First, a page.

Each verdict question was phrased as follows:



"__________ YES

"__________ NO


The jury was excused at 7:40 p.m. At 8:10 p.m. the jury asked the following question: 2 "And what will happen to the children and at what age?" The circuit court advised the lawyers that it intended to respond that the judge could not answer the question.

Although the parties offered instructions different from the ones given, they made no objections on the record to the instructions given. Nor did their first set of briefs raise a question about the instructions relating to the grounds for termination.

In reading the instructions, the verdict questions, and the jury's question to the circuit court, this court became concerned that the jury might have inferred from the instructions and the verdict question that C.E.W.'s parental rights to his children would automatically be terminated if the jury found that a ground for termination of parental rights existed.

Because of our concern about the instructions, we requested counsel to submit briefs on the following questions: "1. Is the jury instruction contrary to sec. 48.424, Stats.? 2. If so, does plain error apply?" We shall treat first the question of preservation of error and discretionary review and second the question of whether the instruction misstated the law.

C.E.W. asserts that because the County did not object to the instructions at trial, any error in the instructions was waived.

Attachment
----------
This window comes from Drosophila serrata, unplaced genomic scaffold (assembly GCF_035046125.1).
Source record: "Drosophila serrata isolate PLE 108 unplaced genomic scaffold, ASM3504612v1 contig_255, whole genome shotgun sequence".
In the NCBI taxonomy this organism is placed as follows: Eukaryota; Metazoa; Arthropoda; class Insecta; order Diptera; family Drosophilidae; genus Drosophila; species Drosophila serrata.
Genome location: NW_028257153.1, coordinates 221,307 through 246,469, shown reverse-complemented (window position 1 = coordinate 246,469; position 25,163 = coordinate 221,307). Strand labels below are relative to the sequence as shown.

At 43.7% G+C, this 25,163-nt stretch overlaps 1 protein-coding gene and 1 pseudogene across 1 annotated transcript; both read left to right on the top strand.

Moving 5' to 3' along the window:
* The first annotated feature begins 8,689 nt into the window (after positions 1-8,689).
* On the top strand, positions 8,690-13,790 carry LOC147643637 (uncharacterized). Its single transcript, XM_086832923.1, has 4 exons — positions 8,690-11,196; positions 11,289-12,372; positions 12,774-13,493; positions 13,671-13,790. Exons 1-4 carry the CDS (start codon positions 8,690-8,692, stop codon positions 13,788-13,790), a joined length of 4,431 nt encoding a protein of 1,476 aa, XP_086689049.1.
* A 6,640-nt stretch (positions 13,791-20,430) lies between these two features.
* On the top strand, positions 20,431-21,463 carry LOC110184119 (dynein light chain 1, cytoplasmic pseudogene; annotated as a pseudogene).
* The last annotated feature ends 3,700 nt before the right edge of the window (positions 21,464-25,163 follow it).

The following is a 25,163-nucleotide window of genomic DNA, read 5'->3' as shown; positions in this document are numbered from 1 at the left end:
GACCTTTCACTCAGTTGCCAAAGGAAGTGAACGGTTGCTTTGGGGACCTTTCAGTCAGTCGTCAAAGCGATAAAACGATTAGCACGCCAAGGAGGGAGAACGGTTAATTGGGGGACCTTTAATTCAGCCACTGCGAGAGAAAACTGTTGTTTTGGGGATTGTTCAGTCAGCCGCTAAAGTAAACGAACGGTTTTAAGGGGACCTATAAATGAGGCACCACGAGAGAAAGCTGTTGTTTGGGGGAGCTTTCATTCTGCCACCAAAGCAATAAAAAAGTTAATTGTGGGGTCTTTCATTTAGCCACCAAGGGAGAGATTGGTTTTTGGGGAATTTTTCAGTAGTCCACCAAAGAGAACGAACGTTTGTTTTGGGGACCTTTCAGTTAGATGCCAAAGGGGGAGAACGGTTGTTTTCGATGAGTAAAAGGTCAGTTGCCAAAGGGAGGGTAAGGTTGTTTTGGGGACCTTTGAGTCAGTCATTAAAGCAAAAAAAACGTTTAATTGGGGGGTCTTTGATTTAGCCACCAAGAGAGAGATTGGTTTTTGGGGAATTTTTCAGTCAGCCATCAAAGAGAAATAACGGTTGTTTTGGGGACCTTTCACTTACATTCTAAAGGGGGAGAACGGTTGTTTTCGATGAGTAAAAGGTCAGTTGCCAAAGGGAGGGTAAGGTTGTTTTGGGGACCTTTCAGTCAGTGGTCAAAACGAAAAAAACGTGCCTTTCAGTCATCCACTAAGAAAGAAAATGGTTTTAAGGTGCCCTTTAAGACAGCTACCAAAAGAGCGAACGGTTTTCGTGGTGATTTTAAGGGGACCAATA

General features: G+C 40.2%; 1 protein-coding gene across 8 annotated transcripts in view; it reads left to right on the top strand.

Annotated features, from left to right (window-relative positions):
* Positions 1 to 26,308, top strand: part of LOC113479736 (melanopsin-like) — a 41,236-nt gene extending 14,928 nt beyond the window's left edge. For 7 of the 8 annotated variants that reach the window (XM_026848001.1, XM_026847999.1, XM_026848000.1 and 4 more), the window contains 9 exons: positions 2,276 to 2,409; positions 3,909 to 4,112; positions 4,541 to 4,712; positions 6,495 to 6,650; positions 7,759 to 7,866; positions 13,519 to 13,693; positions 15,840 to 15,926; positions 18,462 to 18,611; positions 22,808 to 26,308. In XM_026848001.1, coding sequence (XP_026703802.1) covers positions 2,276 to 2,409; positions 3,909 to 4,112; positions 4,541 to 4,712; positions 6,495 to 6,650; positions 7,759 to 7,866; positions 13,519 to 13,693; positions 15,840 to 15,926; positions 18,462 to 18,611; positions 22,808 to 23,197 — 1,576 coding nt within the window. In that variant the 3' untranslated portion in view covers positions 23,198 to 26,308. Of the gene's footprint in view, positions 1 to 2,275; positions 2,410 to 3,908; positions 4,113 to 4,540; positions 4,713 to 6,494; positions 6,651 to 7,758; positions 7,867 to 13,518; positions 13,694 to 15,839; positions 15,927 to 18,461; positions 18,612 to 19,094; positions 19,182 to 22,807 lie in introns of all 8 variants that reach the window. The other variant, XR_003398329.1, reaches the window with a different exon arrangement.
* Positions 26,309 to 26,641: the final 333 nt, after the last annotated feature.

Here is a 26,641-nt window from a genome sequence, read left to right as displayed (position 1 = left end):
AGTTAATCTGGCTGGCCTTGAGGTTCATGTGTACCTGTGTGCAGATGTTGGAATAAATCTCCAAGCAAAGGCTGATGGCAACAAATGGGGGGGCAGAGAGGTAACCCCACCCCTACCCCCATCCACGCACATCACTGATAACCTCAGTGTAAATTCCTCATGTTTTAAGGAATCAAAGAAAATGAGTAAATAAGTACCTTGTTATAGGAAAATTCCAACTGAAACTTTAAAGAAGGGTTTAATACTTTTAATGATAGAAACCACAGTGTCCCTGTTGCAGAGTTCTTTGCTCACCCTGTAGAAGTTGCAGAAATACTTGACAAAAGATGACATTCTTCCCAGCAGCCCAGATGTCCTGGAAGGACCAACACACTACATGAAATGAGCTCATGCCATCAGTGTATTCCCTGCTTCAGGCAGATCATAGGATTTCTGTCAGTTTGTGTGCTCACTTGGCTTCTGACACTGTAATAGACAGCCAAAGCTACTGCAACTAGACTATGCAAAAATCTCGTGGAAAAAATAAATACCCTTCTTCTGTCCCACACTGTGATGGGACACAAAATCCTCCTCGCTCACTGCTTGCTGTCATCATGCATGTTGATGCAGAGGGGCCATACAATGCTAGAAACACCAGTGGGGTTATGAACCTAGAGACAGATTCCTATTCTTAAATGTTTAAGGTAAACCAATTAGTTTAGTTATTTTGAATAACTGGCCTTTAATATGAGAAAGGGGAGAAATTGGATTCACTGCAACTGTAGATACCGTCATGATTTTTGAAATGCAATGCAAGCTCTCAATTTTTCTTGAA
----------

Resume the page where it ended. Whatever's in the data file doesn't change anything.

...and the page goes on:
Sec. 805.13(3) sets forth the statutory requirements for objecting to instructions. Sec. 801.01(2) provides that chapters 801 to 847 govern procedure and practice in the circuit courts in all civil actions and special proceedings except where different procedure is prescribed by statute or rule. No statute or rule in the Children's Code (ch. 48) provides a procedure different from sec. 805.13(3) for objecting to instructions. The application of sec. 805.13(3) is consistent with the purposes and policies underlying the termination proceeding and the statutory procedures set forth in ch. 48 for the fact finding stage of a termination proceeding and is protective of the parent's, child's, and state's interests in the fact finding process. In other cases this court has assumed that chs. 801 to 847 generally apply to ch. 48 proceedings. In In Matter of E.B., 111 Wis.2d 175, 330 N.W.2d 584 (1983), for example, the court of appeals, the parties and this court assumed, without discussing the issue, that secs. 805.13(4) and 972.10(5) applied to a delinquency hearing. 3 We therefore turn to sec. 805.13(3) for assistance in the issue before us.